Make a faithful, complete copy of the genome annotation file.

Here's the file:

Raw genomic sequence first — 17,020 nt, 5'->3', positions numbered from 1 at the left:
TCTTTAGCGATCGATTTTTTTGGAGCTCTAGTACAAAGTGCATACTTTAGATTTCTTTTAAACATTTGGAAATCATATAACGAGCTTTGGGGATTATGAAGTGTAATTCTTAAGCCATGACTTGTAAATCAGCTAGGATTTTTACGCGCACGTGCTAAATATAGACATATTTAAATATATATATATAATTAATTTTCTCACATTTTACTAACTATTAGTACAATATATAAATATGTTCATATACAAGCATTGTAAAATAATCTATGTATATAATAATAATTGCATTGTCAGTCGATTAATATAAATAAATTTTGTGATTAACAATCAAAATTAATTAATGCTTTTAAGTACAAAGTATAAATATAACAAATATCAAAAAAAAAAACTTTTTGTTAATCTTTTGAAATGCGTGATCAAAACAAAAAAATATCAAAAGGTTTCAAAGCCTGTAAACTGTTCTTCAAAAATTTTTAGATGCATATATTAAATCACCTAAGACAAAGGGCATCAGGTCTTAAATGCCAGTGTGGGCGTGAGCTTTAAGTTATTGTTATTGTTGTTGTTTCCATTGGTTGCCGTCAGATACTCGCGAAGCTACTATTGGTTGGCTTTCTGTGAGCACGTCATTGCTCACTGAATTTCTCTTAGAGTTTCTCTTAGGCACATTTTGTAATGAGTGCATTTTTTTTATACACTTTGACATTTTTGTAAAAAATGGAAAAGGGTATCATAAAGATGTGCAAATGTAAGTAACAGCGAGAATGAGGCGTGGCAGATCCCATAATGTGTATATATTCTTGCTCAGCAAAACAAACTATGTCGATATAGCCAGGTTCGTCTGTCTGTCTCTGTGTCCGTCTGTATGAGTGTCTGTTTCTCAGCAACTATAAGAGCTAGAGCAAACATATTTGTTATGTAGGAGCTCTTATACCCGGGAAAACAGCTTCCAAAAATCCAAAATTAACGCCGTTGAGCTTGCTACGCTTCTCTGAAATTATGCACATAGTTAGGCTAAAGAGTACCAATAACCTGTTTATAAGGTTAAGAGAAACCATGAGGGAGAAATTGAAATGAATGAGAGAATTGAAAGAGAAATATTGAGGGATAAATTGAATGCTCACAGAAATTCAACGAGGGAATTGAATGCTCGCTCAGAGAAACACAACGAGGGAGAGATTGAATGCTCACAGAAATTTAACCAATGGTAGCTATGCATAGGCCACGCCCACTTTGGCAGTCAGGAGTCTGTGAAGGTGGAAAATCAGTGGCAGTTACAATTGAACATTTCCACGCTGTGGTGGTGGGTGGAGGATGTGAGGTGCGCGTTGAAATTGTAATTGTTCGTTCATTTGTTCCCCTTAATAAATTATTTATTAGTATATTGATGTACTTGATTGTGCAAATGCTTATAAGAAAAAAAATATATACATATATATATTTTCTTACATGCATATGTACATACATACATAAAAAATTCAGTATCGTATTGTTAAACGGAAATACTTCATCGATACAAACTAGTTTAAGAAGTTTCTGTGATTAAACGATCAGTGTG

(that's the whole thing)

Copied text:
Raw genomic sequence first — 17,020 nt, 5'->3', positions numbered from 1 at the left:
TCTTTAGCGATCGATTTTTTTGGAGCTCTAGTACAAAGTGCATACTTTAGATTTCTTTTAAACATTTGGAAATCATATAACGAGCTTTGGGGATTATGAAGTGTAATTCTTAAGCCATGACTTGTAAATCAGCTAGGATTTTTACGCGCACGTGCTAAATATAGACATATTTAAATATATATATATAATTAATTTTCTCACATTTTACTAACTATTAGTACAATATATAAATATGTTCATATACAAGCATTGTAAAATAATCTATGTATATAATAATAATTGCATTGTCAGTCGATTAATATAAATAAATTTTGTGATTAACAATCAAAATTAATTAATGCTTTTAAGTACAAAGTATAAATATAACAAATATCAAAAAAAAAAACTTTTTGTTAATCTTTTGAAATGCGTGATCAAAACAAAAAAATATCAAAAGGTTTCAAAGCCTGTAAACTGTTCTTCAAAAATTTTTAGATGCATATATTAAATCACCTAAGACAAAGGGCATCAGGTCTTAAATGCCAGTGTGGGCGTGAGCTTTAAGTTATTGTTATTGTTGTTGTTTCCATTGGTTGCCGTCAGATACTCGCGAAGCTACTATTGGTTGGCTTTCTGTGAGCACGTCATTGCTCACTGAATTTCTCTTAGAGTTTCTCTTAGGCACATTTTGTAATGAGTGCATTTTTTTTATACACTTTGACATTTTTGTAAAAAATGGAAAAGGGTATCATAAAGATGTGCAAATGTAAGTAACAGCGAGAATGAGGCGTGGCAGATCCCATAATGTGTATATATTCTTGCTCAGCAAAACAAACTATGTCGATATAGCCAGGTTCGTCTGTCTGTCTCTGTGTCCGTCTGTATGAGTGTCTGTTTCTCAGCAACTATAAGAGCTAGAGCAAACATATTTGTTATGTAGGAGCTCTTATACCCGGGAAAACAGCTTCCAAAAATCCAAAATTAACGCCGTTGAGCTTGCTACGCTTCTCTGAAATTATGCACATAGTTAGGCTAAAGAGTACCAATAACCTGTTTATAAGGTTAAGAGAAACCATGAGGGAGAAATTGAAATGAATGAGAGAATTGAAAGAGAAATATTGAGGGATAAATTGAATGCTCACAGAAATTCAACGAGGGAATTGAATGCTCGCTCAGAGAAACACAACGAGGGAGAGATTGAATGCTCACAGAAATTTAACCAATGGTAGCTATGCATAGGCCACGCCCACTTTGGCAGTCAGGAGTCTGTGAAGGTGGAAAATCAGTGGCAGTTACAATTGAACATTTCCACGCTGTGGTGGTGGGTGGAGGATGTGAGGTGCGCGTTGAAATTGTAATTGTTCGTTCATTTGTTCCCCTTAATAAATTATTTATTAGTATATTGATGTACTTGATTGTGCAAATGCTTATAAGAAAAAAAATATATACATATATATATTTTCTTACATGCATATGTACATACATACATAAAAAATTCAGTATCGTATTGTTAAACGGAAATACTTCATCGATACAAACTAGTTTAAGAAGTTTCTGTGATTAAACGATCAGTGTG